10-year domestic violence plan ‘isn’t working’, National’s Bridget McKenzie says

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The Albanese government has been slammed over its efforts to bolster the number of frontline domestic violence workers, with a Nationals senator saying its plan to tackle the issue of gender-based violence is “not working”.

Governments are facing renewed pressure to take further action to end domestic violence after 26 women were allegedly killed by men n the first 115 days of the year.

The Albanese government and all state and territory governments in October 2022 unveiled a national $2.3bn 10-point action plan to combat domestic violence.

That included more frontline workers to support victims of domestic violence.

Speaking onSky News Sunday Agenda program, Senator Bridget McKenzie said the federal government had failed to deliver a promised increase in frontline services.

“They are not on the ground, particularly in the regions where these violent acts are being perpetrated,” she said.

Last month, the Opposition revealed that not one of 200 new frontline community domestic violence workers announced in the October 2022 budget had been delivered before Labor’s self-imposed deadline of mid-2023.

A further 200 workers are expected to be rolled out by the end of June, with an additional 100 in 2024-25, bringing the total to 500.

“I think we’re all we’ve all had enough … we’ve had enough of the big money announcements,” Senator McKenzie added.

However, the Nationals Senate leader would not be drawn on whether the Coalition would throw its support behind a federal royal commission into domestic violence.

“I think that’s a discussion for the government to be having,” she said.

Earlier, Social Services Minister Amanda Rishworth would not comment on whether the government would support a royal commission, instead pointing to existing efforts in train, including the 10-year national plan.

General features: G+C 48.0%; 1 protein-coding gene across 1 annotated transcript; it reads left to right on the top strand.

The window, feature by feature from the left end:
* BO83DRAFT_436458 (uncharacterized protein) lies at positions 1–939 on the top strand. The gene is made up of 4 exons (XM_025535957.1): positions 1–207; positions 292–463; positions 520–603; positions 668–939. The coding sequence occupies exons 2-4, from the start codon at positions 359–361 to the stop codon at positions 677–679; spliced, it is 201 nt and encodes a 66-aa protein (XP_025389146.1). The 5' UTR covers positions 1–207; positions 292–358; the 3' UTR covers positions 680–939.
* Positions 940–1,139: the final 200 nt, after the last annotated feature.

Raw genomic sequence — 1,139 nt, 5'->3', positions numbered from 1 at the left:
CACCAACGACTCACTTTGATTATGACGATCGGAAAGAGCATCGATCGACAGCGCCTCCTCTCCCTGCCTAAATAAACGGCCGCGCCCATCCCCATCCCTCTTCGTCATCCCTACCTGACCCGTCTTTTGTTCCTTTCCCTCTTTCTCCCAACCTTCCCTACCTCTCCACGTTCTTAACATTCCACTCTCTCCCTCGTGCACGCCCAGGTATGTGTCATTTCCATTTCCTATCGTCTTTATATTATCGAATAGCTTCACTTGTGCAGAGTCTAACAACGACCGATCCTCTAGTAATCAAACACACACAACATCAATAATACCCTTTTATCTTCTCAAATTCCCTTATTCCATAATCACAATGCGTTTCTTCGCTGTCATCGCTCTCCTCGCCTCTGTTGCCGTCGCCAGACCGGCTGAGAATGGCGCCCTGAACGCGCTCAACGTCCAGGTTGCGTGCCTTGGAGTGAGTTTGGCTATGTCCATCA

“We just need to continue to have this sustained effort. We believe that is what will make the difference,” Ms Rishworth said.

She said many of these programs were “starting to roll out” and Australians would start to see the benefits soon, but some would not be seen for “some time”.

Asked if the problem of gender based violence should be declared a national emergency, Ms Rishworth did not but said it had been a “crisis” for some time.

“I have been dealing with this issue every day that I have been Minister for Social Services,” she said.

“We have seen far too high rates of domestic violence and this has been persistent for some time.”

The Social Services Minister will join Prime Minister Anthony Albanese and Minister for Women Katy Gallagher at a rally outside Parliament House calling for changes to combat men’s violence.

Posting on social media on Saturday, Mr Albanese confirmed his attendance at the demonstration, part of the No More: National Rally Against Violence movement.

“Violence against women is an epidemic. We must do better,” Mr Albanese said in a post to Instagram.

“Governments need to do better and as a society, we need to do better.”

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